The Birmingham City Council Committee of the Whole recently introduced a draft of a Complete Streets Ordinance, a significant step forward in the ongoing advocating of a balanced transportation initiative in the City of Birmingham.
Complete Streets is an initiative led by a growing number of organizations and individuals who would like to create a network throughout Birmingham of streets that are safe and comfortable for everyone – whether they are walking, riding the bus, using a wheelchair, cycling or driving.
The new Complete Street Ordinance would require the City of Birmingham to consider all modes of transportation when roadway projects are being completed within the city. This means that instead of just designing a street to accommodate cars, street projects will be evaluated for the possible addition of sidewalks, crosswalks, bus stops and bike lanes.
One such project already on the horizon is in Woodlawn. The city has committed a budget to reconstructing about five blocks of 1st Avenue South in the community’s core. To raise awareness and gain community input for the street design, REV’s Catalytic Development team conducted a tactical urbanism project last fall.
Tactical urbanism projects are community-led with the purpose of reflecting what a specific change in the community would look like, with hopes of the change becoming permanent. In this case, Complete Streets advocates were able to demonstrate how a Complete Streets design could work in Woodlawn.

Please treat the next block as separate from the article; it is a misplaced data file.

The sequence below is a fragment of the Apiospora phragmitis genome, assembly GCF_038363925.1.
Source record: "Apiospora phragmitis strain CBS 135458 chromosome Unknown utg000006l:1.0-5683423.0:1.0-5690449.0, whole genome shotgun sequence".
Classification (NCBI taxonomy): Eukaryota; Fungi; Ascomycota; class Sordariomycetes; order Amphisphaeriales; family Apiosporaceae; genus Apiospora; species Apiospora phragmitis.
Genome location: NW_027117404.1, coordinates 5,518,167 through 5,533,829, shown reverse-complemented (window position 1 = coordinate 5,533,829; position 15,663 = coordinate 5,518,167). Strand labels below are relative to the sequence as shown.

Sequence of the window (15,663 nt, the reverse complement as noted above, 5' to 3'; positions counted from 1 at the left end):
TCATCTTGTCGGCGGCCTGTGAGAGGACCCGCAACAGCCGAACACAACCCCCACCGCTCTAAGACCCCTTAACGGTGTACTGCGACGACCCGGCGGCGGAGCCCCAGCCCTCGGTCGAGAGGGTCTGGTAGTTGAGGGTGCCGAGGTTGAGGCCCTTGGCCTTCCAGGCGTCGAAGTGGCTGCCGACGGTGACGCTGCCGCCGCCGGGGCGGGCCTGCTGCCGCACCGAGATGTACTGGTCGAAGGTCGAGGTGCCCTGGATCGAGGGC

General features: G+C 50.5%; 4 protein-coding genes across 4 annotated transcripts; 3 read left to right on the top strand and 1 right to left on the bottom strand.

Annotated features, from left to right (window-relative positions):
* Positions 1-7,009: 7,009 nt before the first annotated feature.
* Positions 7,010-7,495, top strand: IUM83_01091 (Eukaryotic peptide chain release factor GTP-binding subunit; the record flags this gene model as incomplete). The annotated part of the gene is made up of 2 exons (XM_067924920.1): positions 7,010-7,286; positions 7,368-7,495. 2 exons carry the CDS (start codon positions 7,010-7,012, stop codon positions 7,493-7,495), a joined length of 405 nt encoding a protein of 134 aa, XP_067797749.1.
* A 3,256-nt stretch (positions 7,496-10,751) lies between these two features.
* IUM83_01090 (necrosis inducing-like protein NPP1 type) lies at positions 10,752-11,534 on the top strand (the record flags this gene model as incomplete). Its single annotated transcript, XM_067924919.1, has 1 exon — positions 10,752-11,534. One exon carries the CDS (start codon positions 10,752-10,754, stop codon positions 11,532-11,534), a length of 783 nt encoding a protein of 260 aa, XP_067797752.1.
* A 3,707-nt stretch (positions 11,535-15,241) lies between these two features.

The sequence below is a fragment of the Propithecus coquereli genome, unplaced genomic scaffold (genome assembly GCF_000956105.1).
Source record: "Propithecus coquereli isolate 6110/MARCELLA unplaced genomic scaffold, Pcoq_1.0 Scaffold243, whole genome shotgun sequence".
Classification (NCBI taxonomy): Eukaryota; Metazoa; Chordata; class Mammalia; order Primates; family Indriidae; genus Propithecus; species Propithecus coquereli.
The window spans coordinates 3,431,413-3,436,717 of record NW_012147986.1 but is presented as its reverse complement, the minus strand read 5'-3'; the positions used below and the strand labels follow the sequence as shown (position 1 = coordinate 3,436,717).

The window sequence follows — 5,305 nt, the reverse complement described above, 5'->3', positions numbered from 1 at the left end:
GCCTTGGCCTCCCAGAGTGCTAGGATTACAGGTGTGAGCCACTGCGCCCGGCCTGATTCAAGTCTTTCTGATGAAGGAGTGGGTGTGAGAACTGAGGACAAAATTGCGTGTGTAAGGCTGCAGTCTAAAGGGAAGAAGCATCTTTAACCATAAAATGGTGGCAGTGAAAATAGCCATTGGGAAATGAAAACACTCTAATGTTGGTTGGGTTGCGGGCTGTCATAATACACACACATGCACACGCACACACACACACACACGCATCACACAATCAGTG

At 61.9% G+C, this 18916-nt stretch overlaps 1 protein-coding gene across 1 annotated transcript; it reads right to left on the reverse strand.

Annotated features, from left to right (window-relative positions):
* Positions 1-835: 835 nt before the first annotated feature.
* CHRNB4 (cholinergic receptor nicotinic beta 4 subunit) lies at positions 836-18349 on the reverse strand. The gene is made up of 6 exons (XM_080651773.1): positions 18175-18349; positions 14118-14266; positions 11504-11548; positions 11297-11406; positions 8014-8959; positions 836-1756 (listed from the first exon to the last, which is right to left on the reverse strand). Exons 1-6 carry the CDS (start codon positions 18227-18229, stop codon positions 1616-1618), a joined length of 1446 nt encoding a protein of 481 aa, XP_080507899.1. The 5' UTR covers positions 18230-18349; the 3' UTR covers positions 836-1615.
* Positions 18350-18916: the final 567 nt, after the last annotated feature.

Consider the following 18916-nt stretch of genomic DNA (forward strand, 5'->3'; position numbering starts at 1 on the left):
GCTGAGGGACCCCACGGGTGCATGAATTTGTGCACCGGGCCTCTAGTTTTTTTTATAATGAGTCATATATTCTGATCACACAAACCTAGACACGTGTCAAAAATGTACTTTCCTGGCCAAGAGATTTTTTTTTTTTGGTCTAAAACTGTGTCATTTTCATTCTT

In September 2017, a team of volunteers including some REV staff focused their efforts on two Woodlawn blocks, reducing the travel lanes from two to one in each direction. The group created temporary bike lanes, crosswalks and parallel parking with traffic tape to allow the community a preview of how Complete Streets would impact the area.
To create Complete Streets, public officials must balance competing demands for funding and for space. Each street project will have a unique set of circumstances and opportunities, so they cannot all be the same. However, making a commitment to Complete Streets means ensuring that every new roadway project will balance all these factors to create the safest, most accessible roadways possible.
If the ordinance is adopted, Birmingham will join more than 1,000 other communities nationally in formally recognizing the importance of Complete Streets. According to WBRC news the Birmingham City Council will hold a public hearing on March 6 to discuss the Complete Streets Ordinance. The policy will likely come up for a formal vote at one of the council’s Tuesday meetings in late February or in early March.
Roadways that are safe and accessible to everyone are critical to building a vibrant community. If you are in support of the Birmingham City Council adopting the Complete Streets Ordinance, sign the petition here.
At REV, we also love seeing the added vibrancy on the street as patrons enjoy outdoor dining in our beautiful city. As indoor dining reopens, cities across the country are realizing that ending expanded outdoor dining could mean leaving money on the table.
Although the Greyhound Bus Terminal was renovated in the ’70s, many original elements of the building remained and have now been become historic highlights in the present-day adaptive reuse project. Join us on a photo tour of the historic space!
This is obviously good for downtown… but why *exactly*? Here’s REV President & CEO David Fleming’s take on what the move means for downtown Birmingham’s place in the world now and in the future.